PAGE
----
The claimant in East v Valentine was employed as a support worker assisting disabled persons in the community. He had to travel from place to place using his car. At the beginning of a period of work he would drive directly from his home to his first assignment, and when he had finished work he would drive directly home from his last assignment.

The European Court of Justice in Tyco in 2015 found that the time a peripatetic employee without a fixed base spends travelling to and from his first and last place of work each day should count as working time. The claimant argued that, based on Tyco, his own travel time constituted working time. The Employment Judge agreed, and went on to find that the employer had made an unlawful deduction from wages – he should have been paid for the travel time.

The problem was that the Judge had not considered the claimant's employment contract. It set out his working hours and pay and specifically stated that his working hours did not include time taken to travel from home to first place of work and from last place to home. It also included a detailed clause about payment for additional hours, specifying that they would generally be taken as time off in lieu and would only be paid in "exceptional circumstances".

The EAT held that the Tribunal's decision on unlawful deductions could not stand. The Working Time Regulations and European Directive are not concerned with questions of payment. A finding that a journey to or from a place of work is working time for the purposes of the Regulations and the Directive does not give rise to any statutory right to payment and, in this case, there was no room for any contractual entitlement, given the express terms relating to additional payment.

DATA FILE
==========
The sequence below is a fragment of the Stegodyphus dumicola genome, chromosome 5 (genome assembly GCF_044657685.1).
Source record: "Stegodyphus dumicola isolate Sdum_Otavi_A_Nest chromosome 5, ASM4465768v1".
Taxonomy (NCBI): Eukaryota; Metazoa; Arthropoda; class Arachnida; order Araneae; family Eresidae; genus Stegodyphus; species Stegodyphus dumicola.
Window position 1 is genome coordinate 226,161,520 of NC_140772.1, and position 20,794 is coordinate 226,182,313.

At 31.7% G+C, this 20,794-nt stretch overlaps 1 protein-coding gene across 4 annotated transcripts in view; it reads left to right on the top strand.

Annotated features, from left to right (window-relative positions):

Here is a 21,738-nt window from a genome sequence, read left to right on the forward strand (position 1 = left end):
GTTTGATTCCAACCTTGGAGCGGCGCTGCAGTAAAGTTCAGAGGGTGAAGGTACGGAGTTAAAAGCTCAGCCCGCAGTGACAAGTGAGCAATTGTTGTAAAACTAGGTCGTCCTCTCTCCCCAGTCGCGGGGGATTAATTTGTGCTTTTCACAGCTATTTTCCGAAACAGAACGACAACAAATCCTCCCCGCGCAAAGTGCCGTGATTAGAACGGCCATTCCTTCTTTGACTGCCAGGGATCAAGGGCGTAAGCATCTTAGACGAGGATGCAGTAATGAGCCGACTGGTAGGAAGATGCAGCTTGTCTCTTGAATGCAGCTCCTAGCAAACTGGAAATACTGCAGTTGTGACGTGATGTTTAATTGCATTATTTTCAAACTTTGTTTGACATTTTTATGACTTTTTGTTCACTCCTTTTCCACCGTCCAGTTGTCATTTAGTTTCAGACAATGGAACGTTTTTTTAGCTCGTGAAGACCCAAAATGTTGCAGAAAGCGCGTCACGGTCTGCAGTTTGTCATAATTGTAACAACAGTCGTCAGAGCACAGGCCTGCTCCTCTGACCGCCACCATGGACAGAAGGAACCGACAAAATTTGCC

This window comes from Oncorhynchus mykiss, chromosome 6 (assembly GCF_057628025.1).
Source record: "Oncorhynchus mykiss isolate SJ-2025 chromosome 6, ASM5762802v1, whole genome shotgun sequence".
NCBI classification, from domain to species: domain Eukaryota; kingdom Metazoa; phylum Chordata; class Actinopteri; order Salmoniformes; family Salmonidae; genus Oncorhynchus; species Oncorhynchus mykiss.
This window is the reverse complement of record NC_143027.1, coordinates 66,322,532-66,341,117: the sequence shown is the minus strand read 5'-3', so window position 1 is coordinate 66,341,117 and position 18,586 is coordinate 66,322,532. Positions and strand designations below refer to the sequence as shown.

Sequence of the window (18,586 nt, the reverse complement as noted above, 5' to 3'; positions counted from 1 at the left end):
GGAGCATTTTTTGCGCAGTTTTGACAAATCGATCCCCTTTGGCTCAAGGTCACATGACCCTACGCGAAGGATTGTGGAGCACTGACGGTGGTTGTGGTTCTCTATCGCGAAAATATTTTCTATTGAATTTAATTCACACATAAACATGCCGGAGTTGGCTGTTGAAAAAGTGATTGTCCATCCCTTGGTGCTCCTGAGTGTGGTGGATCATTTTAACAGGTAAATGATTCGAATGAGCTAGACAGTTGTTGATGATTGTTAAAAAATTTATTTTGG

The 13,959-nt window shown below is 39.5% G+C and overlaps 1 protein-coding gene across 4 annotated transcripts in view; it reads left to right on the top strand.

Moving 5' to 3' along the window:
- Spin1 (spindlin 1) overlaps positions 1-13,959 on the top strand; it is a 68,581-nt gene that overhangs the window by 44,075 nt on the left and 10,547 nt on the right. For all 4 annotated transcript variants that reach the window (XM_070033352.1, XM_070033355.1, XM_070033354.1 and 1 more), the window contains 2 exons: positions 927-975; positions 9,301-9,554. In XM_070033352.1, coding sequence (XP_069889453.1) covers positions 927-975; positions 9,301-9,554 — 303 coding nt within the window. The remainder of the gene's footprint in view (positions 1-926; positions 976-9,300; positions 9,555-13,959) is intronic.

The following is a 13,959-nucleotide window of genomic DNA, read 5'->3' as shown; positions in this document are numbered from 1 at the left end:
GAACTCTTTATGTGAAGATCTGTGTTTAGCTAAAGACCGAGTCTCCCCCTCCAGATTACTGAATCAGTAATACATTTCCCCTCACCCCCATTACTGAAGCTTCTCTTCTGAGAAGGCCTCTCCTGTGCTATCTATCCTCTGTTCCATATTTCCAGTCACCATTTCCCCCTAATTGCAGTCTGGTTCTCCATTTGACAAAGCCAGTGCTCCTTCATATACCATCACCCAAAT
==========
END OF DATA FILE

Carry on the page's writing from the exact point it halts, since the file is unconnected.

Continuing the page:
The EAT also commented on the recent issue of whether employment tribunals have jurisdiction to consider questions of contractual interpretation when determining unlawful deduction claims. One EAT case, Agarwal, had suggested they did not, but a later case, Weatherilt, did not follow this, relying on Court of Appeal authorities that had not been considered in Agarwal. The EAT said it preferred the approach in Weatherilt.